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New folks are using lots of light

This seems to be a big trend. New folks getting intense lighting for their
tanks. This drives the plants as the energy input to the system. Uptake is
much faster if the plants are given the right CO2 levels(this also is used
up faster hence the distinction between 10-15ppm(old) and the (newer)
20-30ppm range that I choose.

DIY compounds this issue since CO2 production and rates can vary widely
among users. DIY and/or CO2 is often the Achilles Heel for most folks with
all this light. Folks are easily sold on high light systems but any mention
of CO2 enrichment makes them complain about the cost and trying to find ways
around it.

 You don't get high light without also getting CO2. Yes, you can use DIY but
many find it difficult or too much work. If you mess the CO2 up you'll get
algae with high light. It would be better to get the CO2 system first, then
the lighting. Cheap lower watt lighting is easy, cheap and will grow plants
quite well. 

The old day? We had a difficult time getting 2 watts a gallon over a tank.
These were most often home made hoods with regular T-12 FL bulbs. If we were
a little off here and there we had a fair amount of wiggle room with our
parameters. But as lighting became more intense, the margin for error

Some folks saw this as a bad issue. More pruning, addition of nutrients but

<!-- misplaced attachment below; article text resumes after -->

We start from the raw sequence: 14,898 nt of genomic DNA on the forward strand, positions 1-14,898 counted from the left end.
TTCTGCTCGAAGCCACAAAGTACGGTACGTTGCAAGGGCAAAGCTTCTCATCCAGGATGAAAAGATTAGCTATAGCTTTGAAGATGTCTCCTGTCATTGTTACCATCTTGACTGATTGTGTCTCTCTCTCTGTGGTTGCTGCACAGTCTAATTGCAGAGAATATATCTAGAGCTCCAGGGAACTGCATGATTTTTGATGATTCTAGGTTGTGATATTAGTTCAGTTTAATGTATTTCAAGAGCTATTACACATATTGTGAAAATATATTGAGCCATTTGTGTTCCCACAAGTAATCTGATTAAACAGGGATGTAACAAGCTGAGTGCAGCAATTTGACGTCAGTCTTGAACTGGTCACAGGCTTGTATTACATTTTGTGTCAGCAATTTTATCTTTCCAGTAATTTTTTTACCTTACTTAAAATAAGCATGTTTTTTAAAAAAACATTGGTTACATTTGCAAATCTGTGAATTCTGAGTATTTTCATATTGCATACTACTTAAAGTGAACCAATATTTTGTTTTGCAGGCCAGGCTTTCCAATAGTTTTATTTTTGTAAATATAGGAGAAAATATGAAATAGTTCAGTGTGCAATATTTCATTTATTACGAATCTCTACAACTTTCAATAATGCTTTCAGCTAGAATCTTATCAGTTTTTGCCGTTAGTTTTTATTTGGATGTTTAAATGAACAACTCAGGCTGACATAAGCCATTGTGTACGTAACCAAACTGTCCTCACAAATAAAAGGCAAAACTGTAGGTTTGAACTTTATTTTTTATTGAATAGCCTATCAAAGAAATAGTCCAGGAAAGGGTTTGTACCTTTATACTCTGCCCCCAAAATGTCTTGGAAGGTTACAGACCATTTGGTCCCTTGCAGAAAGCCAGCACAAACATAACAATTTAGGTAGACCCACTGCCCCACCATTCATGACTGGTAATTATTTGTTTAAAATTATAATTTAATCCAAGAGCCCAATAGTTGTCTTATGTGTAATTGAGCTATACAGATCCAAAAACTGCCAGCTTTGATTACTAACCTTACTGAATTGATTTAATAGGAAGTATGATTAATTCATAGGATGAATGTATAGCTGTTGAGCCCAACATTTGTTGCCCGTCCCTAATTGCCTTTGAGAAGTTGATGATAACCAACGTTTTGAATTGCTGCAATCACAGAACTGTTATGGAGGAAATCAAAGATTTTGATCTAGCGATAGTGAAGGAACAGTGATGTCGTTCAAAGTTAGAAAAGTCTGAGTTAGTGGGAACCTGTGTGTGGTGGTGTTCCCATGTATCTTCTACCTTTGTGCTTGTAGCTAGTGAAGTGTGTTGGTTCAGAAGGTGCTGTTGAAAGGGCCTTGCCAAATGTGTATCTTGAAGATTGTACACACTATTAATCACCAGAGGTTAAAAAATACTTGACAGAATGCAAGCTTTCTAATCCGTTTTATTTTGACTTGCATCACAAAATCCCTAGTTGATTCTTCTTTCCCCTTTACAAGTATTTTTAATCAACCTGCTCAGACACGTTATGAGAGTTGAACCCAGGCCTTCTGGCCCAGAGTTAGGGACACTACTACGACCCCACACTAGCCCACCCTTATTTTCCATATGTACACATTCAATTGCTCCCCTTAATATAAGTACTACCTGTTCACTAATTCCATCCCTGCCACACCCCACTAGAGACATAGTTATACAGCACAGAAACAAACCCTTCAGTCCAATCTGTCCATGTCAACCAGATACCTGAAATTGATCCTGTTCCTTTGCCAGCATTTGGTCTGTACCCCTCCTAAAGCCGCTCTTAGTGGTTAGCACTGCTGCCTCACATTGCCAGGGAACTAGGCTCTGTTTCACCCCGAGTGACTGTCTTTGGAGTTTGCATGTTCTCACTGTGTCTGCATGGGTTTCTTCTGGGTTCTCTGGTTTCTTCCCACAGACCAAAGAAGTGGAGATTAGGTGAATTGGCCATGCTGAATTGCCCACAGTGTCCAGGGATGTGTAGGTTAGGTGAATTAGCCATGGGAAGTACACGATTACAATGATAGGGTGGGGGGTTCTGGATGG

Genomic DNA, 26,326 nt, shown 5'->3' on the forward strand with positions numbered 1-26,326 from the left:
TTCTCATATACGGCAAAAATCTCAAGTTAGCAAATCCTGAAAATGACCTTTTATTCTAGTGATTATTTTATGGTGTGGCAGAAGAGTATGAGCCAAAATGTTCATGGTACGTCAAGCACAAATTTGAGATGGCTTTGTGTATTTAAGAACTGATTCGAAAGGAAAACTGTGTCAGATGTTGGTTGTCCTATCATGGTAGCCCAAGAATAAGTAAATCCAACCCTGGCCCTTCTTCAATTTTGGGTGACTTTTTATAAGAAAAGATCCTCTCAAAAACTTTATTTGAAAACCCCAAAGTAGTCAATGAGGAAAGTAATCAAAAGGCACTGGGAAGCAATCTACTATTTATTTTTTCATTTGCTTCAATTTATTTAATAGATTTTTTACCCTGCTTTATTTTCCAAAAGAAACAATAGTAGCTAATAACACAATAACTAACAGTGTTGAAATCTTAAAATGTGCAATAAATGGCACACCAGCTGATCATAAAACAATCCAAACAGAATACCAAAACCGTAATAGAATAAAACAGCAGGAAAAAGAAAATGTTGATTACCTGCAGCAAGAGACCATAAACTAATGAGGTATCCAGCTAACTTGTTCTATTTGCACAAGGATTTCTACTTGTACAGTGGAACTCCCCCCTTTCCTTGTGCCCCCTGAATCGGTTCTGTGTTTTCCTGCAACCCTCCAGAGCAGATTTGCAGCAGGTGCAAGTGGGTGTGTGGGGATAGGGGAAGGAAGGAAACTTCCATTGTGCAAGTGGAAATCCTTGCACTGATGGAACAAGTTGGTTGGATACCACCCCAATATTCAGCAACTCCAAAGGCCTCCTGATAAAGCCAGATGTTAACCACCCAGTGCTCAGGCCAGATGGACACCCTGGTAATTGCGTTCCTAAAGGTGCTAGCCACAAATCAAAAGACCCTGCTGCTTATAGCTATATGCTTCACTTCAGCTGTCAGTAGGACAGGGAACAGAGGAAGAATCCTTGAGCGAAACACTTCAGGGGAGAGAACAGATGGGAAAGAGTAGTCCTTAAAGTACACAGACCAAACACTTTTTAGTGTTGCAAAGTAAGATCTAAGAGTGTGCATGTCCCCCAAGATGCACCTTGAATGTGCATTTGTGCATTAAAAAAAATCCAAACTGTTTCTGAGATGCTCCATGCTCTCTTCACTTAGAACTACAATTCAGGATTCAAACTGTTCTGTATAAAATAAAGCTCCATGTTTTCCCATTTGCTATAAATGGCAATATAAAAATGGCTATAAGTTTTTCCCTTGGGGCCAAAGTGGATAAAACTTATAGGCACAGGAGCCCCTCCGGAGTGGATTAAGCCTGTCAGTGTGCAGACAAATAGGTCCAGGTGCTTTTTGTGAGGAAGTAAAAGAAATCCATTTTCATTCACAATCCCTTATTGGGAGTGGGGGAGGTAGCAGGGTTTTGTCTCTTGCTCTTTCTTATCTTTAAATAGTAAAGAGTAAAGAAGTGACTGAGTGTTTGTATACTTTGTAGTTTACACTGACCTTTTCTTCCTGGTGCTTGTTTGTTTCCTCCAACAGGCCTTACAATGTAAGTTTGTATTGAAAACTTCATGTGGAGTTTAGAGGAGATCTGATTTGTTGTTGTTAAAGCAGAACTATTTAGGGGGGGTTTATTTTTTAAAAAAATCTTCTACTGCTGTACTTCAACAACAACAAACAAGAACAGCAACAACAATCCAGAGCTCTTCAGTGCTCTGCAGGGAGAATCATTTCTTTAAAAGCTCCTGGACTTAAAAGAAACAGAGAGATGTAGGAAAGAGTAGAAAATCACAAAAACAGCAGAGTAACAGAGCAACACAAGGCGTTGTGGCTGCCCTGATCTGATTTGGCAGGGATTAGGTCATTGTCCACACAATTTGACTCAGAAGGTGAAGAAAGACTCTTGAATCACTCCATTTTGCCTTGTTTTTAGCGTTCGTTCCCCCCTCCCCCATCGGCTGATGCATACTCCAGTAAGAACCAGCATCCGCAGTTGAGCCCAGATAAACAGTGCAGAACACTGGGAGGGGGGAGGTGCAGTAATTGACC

many saw it as the "Cadillac" of lighting, more is better, bigger is better,
the American plant tank was born. "You need lots of light to grow this or
that plant" etc was(is still) common advice. But to keep up with this high
paced growth from this light we needed new methods to address the narrowing
range of parameters needed for good growth.
Well it turned out that these narrowed ranges also worked well for the lower
light tanks as well. So this whole process help focus in a good set of
parameters for aquatic plants. It sped the process up to the point where we
could see the nutrients being removed from the tank and could see more
clearly what was happening before we messed up some nutrient level or did
something else to the tank.

In the past with lower lighting, you could have anumber of different levels
of PO4 or K or NO3 and still have reasonable growth. But it was more
guesswork and being sure of what was happening was not as clear as it was on
a higher light tank. But the lessons learned from high light tank also will
greatly help a moderate and a low light tank. Try it out to see for
yourself. Don't take my word for anything, prove it to yourself.

Tom Barr